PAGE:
Althea Belton has been with Gulfside Assembly for only a month, but she is already building relationships in the community. Opened in 1923, Gulfside Assembly was the first religiously based educational and retreat facility open to people of color on the entire Gulf Coast. The grounds and all its buildings were destroyed by Hurricane Katrina in 2005, but the Southeast Jurisdiction and dedicated churches and volunteers have worked to rebuild some of the structures to open for events once again. Belton is scheduled to be commissioned later this year.
Gratitude for service
CCWs acknowledged those who were ending service in their ranks, four for retirement and seven who left service to pursue other opportunities. Gary Locklear and Thelma Barnes, who passed away in 2021, were remembered.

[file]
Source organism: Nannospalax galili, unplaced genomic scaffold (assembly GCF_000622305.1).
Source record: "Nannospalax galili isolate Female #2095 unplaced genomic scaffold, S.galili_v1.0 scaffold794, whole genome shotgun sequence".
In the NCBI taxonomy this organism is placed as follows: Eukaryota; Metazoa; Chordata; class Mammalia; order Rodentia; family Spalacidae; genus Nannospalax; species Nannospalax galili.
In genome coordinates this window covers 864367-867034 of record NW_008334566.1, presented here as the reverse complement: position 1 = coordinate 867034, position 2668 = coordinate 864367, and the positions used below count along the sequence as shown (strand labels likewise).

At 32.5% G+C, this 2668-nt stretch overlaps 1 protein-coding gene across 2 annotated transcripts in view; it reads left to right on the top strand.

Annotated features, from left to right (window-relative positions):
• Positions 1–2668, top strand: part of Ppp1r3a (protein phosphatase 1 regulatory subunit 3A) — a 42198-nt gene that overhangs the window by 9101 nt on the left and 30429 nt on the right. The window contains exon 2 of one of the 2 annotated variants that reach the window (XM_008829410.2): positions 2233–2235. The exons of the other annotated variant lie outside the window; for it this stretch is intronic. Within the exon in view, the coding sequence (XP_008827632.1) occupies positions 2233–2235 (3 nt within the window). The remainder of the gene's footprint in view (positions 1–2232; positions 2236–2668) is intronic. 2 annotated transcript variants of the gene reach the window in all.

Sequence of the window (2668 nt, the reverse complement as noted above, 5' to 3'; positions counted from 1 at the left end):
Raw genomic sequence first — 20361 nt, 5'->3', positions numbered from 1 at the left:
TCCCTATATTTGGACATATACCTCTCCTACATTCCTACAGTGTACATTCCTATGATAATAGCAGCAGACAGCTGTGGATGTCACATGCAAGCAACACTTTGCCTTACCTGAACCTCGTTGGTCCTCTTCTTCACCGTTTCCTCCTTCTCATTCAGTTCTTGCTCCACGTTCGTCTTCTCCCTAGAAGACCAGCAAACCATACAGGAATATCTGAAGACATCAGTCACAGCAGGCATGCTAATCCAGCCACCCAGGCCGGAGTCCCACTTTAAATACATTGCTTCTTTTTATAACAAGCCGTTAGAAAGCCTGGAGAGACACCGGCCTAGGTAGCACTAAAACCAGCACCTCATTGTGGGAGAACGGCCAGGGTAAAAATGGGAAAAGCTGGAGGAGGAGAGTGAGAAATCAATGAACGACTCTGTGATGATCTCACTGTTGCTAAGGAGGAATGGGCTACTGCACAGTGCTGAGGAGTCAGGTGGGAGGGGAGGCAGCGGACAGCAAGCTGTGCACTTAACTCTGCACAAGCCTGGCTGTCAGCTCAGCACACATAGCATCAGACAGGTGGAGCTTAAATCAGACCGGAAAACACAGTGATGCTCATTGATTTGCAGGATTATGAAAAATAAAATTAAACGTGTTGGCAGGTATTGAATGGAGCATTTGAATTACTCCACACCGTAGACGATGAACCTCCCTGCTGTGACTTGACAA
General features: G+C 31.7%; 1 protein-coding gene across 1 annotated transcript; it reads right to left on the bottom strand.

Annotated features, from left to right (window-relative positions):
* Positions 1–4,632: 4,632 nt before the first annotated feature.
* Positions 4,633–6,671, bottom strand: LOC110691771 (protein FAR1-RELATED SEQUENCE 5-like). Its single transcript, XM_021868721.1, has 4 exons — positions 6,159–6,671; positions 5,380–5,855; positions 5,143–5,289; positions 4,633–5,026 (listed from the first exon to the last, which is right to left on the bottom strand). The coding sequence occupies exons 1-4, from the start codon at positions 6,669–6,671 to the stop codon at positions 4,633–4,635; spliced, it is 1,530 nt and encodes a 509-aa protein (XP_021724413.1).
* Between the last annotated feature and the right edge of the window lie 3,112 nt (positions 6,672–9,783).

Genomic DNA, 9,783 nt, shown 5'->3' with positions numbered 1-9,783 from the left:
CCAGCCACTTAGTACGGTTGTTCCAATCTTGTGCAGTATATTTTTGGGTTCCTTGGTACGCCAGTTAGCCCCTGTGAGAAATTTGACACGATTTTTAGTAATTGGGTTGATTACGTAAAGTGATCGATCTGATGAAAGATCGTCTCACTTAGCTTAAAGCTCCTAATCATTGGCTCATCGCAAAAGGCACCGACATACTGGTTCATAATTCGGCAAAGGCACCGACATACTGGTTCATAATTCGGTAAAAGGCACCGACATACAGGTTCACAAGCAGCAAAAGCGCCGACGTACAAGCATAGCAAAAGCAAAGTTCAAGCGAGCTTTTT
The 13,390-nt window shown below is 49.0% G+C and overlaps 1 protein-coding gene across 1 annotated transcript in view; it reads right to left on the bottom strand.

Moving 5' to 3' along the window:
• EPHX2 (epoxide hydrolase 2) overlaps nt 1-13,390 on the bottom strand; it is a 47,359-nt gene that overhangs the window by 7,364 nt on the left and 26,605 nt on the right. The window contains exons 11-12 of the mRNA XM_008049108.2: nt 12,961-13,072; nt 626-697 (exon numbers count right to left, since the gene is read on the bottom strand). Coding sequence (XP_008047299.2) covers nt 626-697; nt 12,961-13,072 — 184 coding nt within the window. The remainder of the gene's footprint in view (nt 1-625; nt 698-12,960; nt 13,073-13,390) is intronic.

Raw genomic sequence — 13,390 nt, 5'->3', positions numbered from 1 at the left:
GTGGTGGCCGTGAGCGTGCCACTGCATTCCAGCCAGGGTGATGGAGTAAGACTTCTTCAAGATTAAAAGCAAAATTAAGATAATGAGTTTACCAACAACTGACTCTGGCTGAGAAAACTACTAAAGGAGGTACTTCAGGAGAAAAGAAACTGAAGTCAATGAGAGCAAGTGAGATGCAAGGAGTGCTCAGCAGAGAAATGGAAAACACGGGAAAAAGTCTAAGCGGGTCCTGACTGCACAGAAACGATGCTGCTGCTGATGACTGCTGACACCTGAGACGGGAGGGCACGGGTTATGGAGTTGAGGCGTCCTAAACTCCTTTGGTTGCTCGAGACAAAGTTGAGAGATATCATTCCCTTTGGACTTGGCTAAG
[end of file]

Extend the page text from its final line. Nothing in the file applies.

The retirees in the last year include Shirley Townsend-Jones, who began service in 1981 with the Black Methodists for Church Renewal. From there, she accepted a CCW position with Bennettsville-Cheraw Area Cooperative Ministry in South Carolina and is retiring after 40 years of service.
Koni Purcell retired after 20 years having served in Virginia, the Holston Conference and Nebraska. Margaret Madison retired with 25 years of service with the West Ohio Conference at the Church for All People in Columbus. Vicky Sigmon, who retired after 35 years of service, started out working in prison ministries in North Carolina. She developed and retired from Open Arms Community in Winston-Salem, North Carolina, where Julie Wilson now serves.
Lisa Nichols, with the Jubilee Project in Tennessee, was recognized for her upcoming 40th anniversary as a CCW. Randy Hildebrant, serving in Michigan’s Upper Peninsula, was honored for 20 years of service and Fuxia Wang for 10 years in Norman and South Oklahoma City, Oklahoma.
The CCW program is now accepting applications for missionary service, as several new positions have opened.